The first Crawford County Fair featured ten entries of sheep and hogs, exhibited in wagons on the present courthouse ground with what little needlecraft displays on exhibit shown on the second floor of the old courthouse. The first fair was held on land, which is now on the site of the courthouse on October 19, 1848.
Officers of the Society, which was organized in the fall of 1848, included Zalmon Rowse-president, Jacob Mollenkopf- vice president, and Andrew Failor- treasurer.
The second fair was held on October 25, 1849, with the ground, which would become occupied by the Quinby block used for mostly cattle exhibits. An old advertisement announced the amount of the premiums was $103.00.
The third fair, on October 17th and 18th, 1850, became an enlarged event. The fair was more of a cattle show than a fair, and was held on grounds purchased expressly for the purpose. This site was cut nearly in half by the Ohio and Indiana Railroad and a new site was purchased along Rish Lane, now Wise St., near Oakwood Cemetery. The land contained about eight acres and a rough zig-zag curve, scarcely a quarter of a mile in length, was developed for a race track. This was the site of the fourth fair. Fairs were held there yearly, including the 14th on September 18th – 20th, 1861. After this event, no fairs were held during the Civil War.
It was to be six years before another fair would be held. When in 1867 re-establishment of a fair for Crawford County was considered, it was found the old site near the cemetery was unsuitable because it had been laid out in a pasture and the two halls had been ruined during the war. Entirely separated from the Crawford County Agricultural Society was a stock company organized by eleven men, under the name of the Crawford County Agricultural Association in 1867. Among those men were John Bremen, who had several valuable horses, and whose eighth-of-a-mile race course could still be raced in 1921. Major Edmund Kearsley of Bucyrus was also a member of the new company. The company bought eighteen acres of land on the site of the old Crawford County fairgrounds north of Lincoln Way and just east of the T. & O.C. main tracks. In 1869, nine more acres were added, and in 1871, another four acres and a half, making a total of over thirty-two acres. The Agricultural Society rented the land from the agricultural association and it was here the four-day 15th fair was held in October, 1867. The Crawford County Agricultural Society was reorganized with D.C. Boyer as president and Josiah Koler, vice-president. Both men were stockholders in the agricultural association. Christ Elliott was chosen secretary of the society and J.B. Gormly, treasurer.
Annal fairs, from the 15th through the 59th were held along the T. & O.C. Railroad. When it became a question of removal of railroad shops from Bucyrus or room for expansion, the Bucyrus Industrial Association negotiated for the formation of a company called the Bucyrus Land Company, organized to dispose of the old fairground site and provide a new place. Bucyrus newspapers reported that after considerable “wrangling”, the old Boyer farm lying just east of the old grounds and Whetstone Street, was bought from the owner, E. Yaussey, for $17,500. The purchase occurred on September 16th, 1914.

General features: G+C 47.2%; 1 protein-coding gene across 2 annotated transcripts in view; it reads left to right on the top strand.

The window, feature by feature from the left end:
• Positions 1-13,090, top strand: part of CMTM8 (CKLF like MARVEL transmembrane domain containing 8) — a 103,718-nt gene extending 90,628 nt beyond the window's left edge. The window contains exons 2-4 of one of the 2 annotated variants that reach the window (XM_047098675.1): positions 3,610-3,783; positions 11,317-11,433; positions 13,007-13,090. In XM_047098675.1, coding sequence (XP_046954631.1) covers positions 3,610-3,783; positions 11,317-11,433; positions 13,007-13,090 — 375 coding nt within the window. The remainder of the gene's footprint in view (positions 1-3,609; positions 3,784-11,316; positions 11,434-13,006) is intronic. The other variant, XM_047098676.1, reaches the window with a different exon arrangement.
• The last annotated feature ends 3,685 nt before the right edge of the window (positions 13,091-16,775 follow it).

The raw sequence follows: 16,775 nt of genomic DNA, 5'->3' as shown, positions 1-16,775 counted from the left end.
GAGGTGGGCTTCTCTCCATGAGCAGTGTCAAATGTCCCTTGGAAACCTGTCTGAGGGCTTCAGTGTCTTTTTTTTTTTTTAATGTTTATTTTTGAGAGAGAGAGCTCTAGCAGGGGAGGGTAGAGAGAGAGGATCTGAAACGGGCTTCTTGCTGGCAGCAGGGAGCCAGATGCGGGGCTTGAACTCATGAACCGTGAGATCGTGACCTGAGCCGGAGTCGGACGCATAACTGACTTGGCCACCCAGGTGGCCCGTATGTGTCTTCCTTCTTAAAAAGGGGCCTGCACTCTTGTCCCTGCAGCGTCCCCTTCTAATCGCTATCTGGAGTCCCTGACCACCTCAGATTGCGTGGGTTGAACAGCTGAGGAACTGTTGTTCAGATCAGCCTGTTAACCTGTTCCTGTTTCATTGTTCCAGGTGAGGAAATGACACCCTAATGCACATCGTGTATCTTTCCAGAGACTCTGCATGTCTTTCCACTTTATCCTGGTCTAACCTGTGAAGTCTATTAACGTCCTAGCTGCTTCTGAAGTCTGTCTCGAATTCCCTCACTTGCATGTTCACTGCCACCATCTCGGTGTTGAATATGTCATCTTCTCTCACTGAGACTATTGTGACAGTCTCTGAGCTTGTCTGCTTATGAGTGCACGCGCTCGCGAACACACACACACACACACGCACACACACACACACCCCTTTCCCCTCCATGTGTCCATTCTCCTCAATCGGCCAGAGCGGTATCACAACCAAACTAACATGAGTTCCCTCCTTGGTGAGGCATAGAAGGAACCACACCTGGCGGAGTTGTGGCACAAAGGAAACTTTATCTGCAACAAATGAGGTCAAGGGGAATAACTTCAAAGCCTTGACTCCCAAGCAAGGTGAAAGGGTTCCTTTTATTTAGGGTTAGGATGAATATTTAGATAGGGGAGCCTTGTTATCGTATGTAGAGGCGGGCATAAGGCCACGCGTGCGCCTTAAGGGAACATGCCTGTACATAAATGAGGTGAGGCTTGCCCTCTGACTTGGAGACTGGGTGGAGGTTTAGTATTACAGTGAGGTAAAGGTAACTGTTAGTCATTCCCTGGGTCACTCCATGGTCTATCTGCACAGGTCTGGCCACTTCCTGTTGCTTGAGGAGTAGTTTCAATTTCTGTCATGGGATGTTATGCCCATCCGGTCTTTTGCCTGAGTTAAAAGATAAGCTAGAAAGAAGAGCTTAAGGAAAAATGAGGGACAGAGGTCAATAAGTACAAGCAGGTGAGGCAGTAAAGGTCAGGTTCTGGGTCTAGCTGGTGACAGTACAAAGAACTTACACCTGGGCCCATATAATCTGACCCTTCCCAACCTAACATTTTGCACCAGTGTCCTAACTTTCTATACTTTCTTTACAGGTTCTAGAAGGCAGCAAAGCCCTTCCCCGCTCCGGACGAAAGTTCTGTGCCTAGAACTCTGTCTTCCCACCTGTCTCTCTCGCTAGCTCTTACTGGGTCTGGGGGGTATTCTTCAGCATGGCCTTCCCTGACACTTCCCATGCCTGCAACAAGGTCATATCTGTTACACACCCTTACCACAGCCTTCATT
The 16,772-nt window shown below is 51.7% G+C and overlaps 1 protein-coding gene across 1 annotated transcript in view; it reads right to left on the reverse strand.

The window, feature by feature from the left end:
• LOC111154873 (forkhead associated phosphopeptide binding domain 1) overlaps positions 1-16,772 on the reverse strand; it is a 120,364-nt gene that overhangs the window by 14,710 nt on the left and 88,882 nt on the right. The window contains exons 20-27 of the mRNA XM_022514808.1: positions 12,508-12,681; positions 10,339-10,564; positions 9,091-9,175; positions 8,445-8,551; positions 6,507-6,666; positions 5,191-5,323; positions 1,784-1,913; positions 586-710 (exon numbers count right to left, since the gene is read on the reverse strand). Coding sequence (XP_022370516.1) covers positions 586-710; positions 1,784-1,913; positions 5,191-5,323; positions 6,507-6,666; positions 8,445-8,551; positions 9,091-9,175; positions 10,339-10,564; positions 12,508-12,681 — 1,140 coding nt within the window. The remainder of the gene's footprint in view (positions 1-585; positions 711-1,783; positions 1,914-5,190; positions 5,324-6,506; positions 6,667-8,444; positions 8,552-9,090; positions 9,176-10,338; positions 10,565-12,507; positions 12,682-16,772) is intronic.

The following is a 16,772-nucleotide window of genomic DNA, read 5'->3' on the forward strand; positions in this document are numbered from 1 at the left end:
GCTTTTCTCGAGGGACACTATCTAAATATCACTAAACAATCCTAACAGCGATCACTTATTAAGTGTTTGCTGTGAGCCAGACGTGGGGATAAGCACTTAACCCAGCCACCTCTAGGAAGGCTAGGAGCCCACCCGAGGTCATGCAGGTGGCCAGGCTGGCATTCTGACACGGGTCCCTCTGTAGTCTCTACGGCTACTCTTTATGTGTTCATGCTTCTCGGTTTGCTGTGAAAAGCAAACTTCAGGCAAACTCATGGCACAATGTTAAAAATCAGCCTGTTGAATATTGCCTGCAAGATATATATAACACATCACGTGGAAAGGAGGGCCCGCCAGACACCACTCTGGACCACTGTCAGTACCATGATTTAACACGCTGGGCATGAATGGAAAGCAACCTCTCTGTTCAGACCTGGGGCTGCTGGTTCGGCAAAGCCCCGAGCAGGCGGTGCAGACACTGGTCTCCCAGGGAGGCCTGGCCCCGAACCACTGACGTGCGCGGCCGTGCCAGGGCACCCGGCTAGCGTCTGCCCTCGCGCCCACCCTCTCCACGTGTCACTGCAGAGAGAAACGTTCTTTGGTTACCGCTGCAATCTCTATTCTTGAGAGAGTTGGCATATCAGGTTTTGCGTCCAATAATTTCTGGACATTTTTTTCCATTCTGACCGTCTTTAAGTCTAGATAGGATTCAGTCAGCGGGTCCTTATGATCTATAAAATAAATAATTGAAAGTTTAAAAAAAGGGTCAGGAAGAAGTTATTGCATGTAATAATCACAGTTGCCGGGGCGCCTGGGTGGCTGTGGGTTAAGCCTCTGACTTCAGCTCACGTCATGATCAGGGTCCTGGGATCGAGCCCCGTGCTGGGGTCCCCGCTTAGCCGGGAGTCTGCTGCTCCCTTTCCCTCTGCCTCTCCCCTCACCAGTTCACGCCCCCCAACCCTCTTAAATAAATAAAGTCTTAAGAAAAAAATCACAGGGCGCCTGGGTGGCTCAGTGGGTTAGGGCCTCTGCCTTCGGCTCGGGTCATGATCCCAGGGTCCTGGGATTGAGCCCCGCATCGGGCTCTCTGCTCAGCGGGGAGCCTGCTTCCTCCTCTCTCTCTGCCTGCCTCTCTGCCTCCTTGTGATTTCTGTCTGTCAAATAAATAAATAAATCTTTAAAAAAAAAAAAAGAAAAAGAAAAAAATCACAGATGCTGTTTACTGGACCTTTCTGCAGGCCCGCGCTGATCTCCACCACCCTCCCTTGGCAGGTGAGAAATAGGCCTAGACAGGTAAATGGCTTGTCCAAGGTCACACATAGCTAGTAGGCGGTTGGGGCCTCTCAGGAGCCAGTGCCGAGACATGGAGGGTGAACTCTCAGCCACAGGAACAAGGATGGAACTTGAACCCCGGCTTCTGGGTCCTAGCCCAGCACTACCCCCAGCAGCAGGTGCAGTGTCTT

It was then the improvements to the grounds began, and are still continuing. In March and June of 1922, the society approved improvements to the fairgrounds for over $13,000. Amoung those improvements was the construction of a cattle barn at the cost of $6,043. Improvements of the grounds and construction of buildings with bonds sold for $7,000. Two years later a horse barn was constructed on the site at a cost of $7,000.
The next very significant event at the site occurred in 1942 when the fair board turned the grounds over to the commissioners. The fairgrounds was then leased to the federal government for the duration of the Second World War and for six months after for Camp Millard. On May 4th, 1946, the county commissioners approved a resolution accepting all buildings and installed equipment, plus $20,000 cash from the government for use of the fairgrounds.
On October 15th, 1946, a contract was signed to rebuild and relocate the half-mile track at the fairgrounds at a cost of $8,000. Then almost a year later, on August 20th, 1947, bonds were issued for construction of the grandstand and other buildings at a cost of $125,000. Other construction at the fairgrounds through the years has included a horse barn and pole shelter for $9,500 in 1959; a new display building for $10,000 in 1958; another pole barn in 1961 at a cost of $2,300; the Youth Building in 1974; a new restroom in 1990; a new show arena in 1992 (to replace the one burned in 1991) and a new secretary’s office in 1995. In 1955, a plaque was purchased to commemorate the fairgrounds used by Camp Millard during WWII. The base for the plaque was furnished and put in place by members of the 753rd Railroad Battalion. The latest addition to the fairgrounds is a new Ag & Expo Building, done in 2012, named the Camp Millard Agricultural & Exposition Building. It is a 100’X200′ metal building with a concrete floor that houses swine, goats and alpacas during the fair and is rented for many community events throughout the spring to the fall.